It was still dark as I dropped my son at the bus stop. With the customary “bye” without looking back, he straddled across to the stop. My eyes caught an old lady dressed in sari worn in the traditional ‘Gounder’ way, with two bags by her side, talking to a person. She was showing her mobile and the action happening across the street suggested that she wanted help. The man was in no mood to offer any help and just waved her away. She then moved near to my son and did the same thing, whispering something to him. My son leaned over and took the handset in his hands and I saw him scrolling and toggling the keys. Within moments, route #6oo F drove in and he was off in a jiffy thrusting the cell into the woman’s hands.

I lingered in the car for a couple of seconds more to see what the wrinkled lady would do next, she mumbled something to herself and the sparse morning commuters had all disappeared, she was frantically pressing different sets of keys but in vain to get connected. I was perplexed and in two minds, not known for chivalrous acts and the multitude cases of cheating, duping, conning all crossed by my cluttered brain but something urged me to get out of my car and act!

I was out in a flash, ambled across the road and spoke in Tamil “enga ponnam amma?” She seemed to be more than relieved to see me and hear somebody talk in a language not alien! She told me that she had been waiting in the bus stop for the last one hour hoping her kith would pick her up. Despite her advancing age, she was sharp, physically and mentally agile and somewhat familiar with the topography. The mobile’s battery was draining fast and almost dying. I quickly dialled a random number from the contact list as did not want to waste further time exploring the list feed entered in Tamil, due  to my scanty knowledge of the script, which I unabashedly admit and also owing to the moments of life left in the Nokia!  Searching for the name she had mentioned, “Raja” would only add more agonizing moments for the two of us.

A woman’s voice sleepily answered the call and I asked her without any introduction as to where the owner of the number from which I was dialling, was staying. In a bewildered tone she answered that I had got the wrong number. Not making any headway and unsure and contemplating of my next move, I fumbled with the phone when I received a call back from the number I had just dialled. To a brief introduction of the situation I was in, smart that she was, absorbing and assimilating like all Indians, told me the old lady was visiting her relative in G R s apartment on MCC street. Thanking her, and thanking my stars as the phone went dead just at that divine moment, I said I would take her to the apartment myself. She was more than happy to be helped and just as I bend down to pick up the luggage, she cautioned me that it would be heavy. Shrugging her off, I picked it up casually only to feel the weight weighing down on my arms as if I was lugging timber! I somehow managed to put it in the boot carefully avoiding her “I told you so “looks!

As I drove in the dawn with the beautiful sun breaking the darkness of the night, I struck up a conversation with her. She had travelled from Coimbatore, a city in Tamil Nadu to Bengaluru to visit her granddaughter who was expecting her first child. It seems she had informed them of her coming but was surprised that they had not turned up to pick her up. As I was nearing the gates of the apartment, she realized that this was her destination and had recognized it. She got out of the car even before I could do that myself and open the door for her; as I opened the trunk, the bag that was so heavy for me was pulled out by her strong hands with the greatest of ease, and I owed her strength to the years of drawing water from wells!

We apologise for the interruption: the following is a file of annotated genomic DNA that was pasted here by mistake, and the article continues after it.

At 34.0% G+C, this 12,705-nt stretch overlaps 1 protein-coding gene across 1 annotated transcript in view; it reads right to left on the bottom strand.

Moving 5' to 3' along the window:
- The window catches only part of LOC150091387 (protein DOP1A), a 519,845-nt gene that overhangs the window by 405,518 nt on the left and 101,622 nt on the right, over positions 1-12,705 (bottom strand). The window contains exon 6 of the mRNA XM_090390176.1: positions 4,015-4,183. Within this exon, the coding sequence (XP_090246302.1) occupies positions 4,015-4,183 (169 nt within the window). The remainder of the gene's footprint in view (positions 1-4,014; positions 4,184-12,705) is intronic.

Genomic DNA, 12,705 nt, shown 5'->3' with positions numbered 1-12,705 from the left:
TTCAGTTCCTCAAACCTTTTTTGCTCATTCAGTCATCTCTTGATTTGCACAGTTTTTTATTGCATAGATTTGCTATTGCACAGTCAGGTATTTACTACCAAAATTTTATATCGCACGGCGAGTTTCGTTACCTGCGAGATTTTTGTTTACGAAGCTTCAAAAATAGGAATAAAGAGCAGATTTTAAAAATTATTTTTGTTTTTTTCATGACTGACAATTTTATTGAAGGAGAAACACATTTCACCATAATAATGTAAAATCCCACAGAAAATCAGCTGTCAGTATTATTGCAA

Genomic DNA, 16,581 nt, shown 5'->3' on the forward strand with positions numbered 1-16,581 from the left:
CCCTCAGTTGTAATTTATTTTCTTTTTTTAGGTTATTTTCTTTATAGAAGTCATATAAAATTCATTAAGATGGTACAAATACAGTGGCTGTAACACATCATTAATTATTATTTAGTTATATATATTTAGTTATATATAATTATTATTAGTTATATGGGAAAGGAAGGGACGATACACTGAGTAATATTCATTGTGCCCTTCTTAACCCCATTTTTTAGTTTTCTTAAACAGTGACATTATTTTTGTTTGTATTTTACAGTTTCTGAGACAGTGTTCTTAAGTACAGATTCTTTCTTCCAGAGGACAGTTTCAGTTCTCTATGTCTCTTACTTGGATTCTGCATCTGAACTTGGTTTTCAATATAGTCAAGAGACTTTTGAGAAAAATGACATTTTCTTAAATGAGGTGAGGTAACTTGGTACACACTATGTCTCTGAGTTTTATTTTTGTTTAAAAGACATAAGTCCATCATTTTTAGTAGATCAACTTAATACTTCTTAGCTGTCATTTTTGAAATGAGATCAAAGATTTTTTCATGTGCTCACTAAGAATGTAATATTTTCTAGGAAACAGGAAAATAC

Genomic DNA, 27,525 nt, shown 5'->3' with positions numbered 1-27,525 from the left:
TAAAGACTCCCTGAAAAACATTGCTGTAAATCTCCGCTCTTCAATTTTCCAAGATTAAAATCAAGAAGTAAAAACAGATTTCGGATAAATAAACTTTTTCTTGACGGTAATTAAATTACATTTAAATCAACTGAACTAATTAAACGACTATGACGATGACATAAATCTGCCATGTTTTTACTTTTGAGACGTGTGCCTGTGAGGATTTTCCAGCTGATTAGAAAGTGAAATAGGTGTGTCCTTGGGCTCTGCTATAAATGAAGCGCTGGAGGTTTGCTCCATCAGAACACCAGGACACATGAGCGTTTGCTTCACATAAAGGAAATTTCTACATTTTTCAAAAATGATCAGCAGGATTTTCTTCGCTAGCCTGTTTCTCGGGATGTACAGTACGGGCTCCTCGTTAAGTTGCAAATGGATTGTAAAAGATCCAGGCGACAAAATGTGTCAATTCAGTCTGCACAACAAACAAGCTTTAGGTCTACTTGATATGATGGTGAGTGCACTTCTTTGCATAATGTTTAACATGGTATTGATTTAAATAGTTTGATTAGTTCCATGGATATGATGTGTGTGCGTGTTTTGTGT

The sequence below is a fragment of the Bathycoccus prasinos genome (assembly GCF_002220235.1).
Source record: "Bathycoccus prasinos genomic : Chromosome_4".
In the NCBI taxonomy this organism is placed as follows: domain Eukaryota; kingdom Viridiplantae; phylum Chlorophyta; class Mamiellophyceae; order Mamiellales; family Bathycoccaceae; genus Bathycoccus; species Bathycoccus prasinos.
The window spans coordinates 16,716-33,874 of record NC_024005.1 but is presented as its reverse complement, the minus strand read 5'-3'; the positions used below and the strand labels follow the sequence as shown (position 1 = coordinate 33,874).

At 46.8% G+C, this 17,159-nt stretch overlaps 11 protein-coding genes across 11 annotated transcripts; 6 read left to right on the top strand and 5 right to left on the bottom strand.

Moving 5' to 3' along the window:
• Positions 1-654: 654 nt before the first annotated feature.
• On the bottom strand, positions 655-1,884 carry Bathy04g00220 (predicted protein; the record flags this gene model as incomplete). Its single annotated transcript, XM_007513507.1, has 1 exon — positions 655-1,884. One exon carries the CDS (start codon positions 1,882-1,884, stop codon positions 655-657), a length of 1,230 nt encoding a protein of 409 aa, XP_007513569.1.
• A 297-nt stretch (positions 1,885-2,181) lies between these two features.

At the gate, I saw a young chap, in shorts and T-shirt and in absolutely no hurry, approaching us, the gait suggesting his lack of interest! With great reluctance, he took the bag from her and went in without even a simple word of gratitude for a stranger who had dropped his grandmother in law! But the sweet woman was holding my hands and in her moist eyes, I saw benediction and mercy…profusely thanking and blessing me for the small act of kindness.

A sense of triumphant consummation of a deed well done cut across my mind on my way back but at the same time, the thought of two contrasting behaviours troubled me – one of a youngster who hardly acknowledged or recognized anybody and the other of the old lady who was a symbol of grace and retribution! And I knew what was in her heavy bag- sweets and savouries lovingly made by her for her granddaughter!

Picture courtesy –

16 thoughts on “Gratitude!

  1. Touched me.. I can relate to this as I have actually experienced a similar situation with an old uncle and he admitted the fact that no one wanted him but was still going to them as he loved and cared for his children and grandchildren.
    Thanks for sharing.. You have a very pure and fluid flow of words without too many complexities, which reaches every heart. 🙂


  2. Nicely done! It seems quite a shame that (a) no one bothered to pick her up and (b) they showed no interest in how she got there and (c) had no gratitude at all.

    I guess it takes all sorts ….


  3. How they could leave an old woman at the peril of a new city is beyond me. And then that lack of interest. These people will have worser times when they get old.

    It was nice of you to help the person. Appreciated.

    Destination Infinity


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